CMOS Processes for Single-Atom Transistors
Low-Temperature Spectroscopy and Correlation with 300 K Behavior
Advantages of the Size Reduction in Single-Atom Transistors
What can we Learn from Low-Temperature Transport Spectroscopy in a Single, Shallow Dopant?
A Spin Quantum Bit Architecture with Coupled Donors and Quantum Dots in Silicon Thomas Schenkel, Cheuk Chi Lo, Christoph D. Weis, Jeffrey Bokor, Alexei M. Tyryshkin, and Stephen A. Lyon
General Considerations
Coupled Donor–Quantum Dot Spin Qubits
Coherence of Donor Spins in 28Silicon
Elements of Device Fabrication for Donor–Dot Spin Qubits
Placement of Single Donors
Single-Ion Implantation
Single Spins in Diamond: Novel Quantum Devices and Atomic Sensors Fedor Jelezko
Defects in Diamond
Optical Properties of NV Defects
Spin Properties and Spin Readout
Diamond Quantum Registers
Applications of Single-Color Centers for Novel Imaging Techniques
Magnetometry with Single Diamond Spins
Future Perspectives
Silicon-Based Single-Dopant Devices and Integration with Photons Michiharu Tabe, Daniel Moraru, and Arief Udhiarto
Introduction—Integration of Single-Dopant Electronics and Single-Photon Detection
Single-Dopant Transistors in Dopant-Rich Environments—Dopant-Based Functionalities
Effects of Photon Illumination on Doped-Nanowire SOI Transistors
Future Directions
Circuits with Single-Atom Devices Jan A. Mol and Sven Rogge
Single-Atom Devices for Circuits
 Hybrid Circuits
Full Addition Using a Single-Atom Transistor

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Enrico Prati received a bachelor’s in theoretical physics in 1998 from the University of Pisa and a PhD in physics in 2002. From 2003 to 2008, he worked at Istituto Nazionale di Fisica della Materia (INFM) and from 2009 he is permanent researcher of Istituto per la Microelettronica e Microsistemi (IMM) of Consiglio Nazionale delle Ricerche (CNR) in Agrate Brianza. In February 2004 he received the Young Scientist Award from the URSI for his work on negative refractive index propagation and metamaterials. From 2011, he has contributed to the International Technology Roadmap for Semiconductors (ITRS) Emerging Research Materials (ERM) Committee on deterministic doping. His present research fields are both theoretical and experimental aspects of low-dimensional electron systems, quantum transport, deterministic doping for More than Moore applications, and quantum information in solid state.  At present Dr. Prati is secretary of the Associazione Italiana per la Ricerca ( .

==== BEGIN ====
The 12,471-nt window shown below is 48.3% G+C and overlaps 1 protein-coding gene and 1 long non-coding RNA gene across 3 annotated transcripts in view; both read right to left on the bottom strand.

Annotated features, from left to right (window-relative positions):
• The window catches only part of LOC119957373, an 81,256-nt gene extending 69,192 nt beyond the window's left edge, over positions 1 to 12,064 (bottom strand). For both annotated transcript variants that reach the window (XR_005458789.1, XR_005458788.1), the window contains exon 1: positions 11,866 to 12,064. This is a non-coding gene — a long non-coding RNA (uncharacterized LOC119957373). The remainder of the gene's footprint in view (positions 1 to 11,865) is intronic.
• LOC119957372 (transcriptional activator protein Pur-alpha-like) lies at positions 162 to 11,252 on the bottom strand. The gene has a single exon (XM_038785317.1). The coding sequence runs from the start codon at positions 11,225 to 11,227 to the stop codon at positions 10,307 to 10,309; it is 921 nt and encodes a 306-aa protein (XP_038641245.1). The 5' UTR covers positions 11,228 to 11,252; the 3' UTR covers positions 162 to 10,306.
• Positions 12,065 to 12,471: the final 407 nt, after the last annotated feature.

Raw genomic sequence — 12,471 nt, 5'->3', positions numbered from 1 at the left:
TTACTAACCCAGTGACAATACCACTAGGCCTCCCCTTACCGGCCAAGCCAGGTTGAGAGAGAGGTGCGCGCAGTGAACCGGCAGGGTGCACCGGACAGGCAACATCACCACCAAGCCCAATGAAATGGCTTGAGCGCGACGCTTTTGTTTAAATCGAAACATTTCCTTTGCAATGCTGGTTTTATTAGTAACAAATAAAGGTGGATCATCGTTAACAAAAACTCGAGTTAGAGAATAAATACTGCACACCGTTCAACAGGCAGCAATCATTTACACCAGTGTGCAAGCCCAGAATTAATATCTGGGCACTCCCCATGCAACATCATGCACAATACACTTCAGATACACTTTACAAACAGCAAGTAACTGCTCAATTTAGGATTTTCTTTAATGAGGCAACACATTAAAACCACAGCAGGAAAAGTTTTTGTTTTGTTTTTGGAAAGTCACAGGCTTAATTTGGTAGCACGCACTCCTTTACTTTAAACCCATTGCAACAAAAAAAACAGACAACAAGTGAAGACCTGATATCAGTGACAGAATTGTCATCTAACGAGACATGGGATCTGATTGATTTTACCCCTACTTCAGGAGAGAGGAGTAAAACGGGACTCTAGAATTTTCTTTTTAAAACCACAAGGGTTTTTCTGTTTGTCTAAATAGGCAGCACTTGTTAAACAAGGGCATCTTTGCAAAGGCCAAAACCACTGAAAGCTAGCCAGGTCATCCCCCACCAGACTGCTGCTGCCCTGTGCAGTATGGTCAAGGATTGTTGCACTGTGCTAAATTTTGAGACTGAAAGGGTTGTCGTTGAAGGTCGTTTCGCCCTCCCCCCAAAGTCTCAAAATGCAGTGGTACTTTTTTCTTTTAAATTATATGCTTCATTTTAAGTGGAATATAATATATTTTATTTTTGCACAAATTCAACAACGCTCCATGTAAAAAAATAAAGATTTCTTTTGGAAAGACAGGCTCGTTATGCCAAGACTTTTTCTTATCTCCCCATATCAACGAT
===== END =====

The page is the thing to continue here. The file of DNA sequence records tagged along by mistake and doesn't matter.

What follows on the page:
Takahiro Shinada received a PhD in engineering in 2000 and an MBA in technology management in 2007 from Waseda University. From 2000 to 2012 he worked at Waseda University, where he was promoted to associate professor in 2006. Since 2012 he has been with the National Institute of Advanced Industrial Science and Technology (AIST), serving as the senior officer for advanced nanodevice research. He is a member of the International Technology Roadmap for Semiconductors (ITRS) Emerging Research Devices (ERD) and Emerging Research Materials (ERM) Chapters. His research concerns are deterministic doping in nanoelectronics for extended CMOS applications and its application in biological systems for environment, safety, and health (ESH) issues.


"This collection of papers on single-atom nanoelectronics represents a unique view on current research in this exciting new area. From nanotechnology issues via devices and single transistors to circuits, it covers the whole field of single-atom electronics. I recommend the book to researchers and students in nanoscience and nanoelectronics."
—Dr. Jaap Hoekstra, Delft University of Technology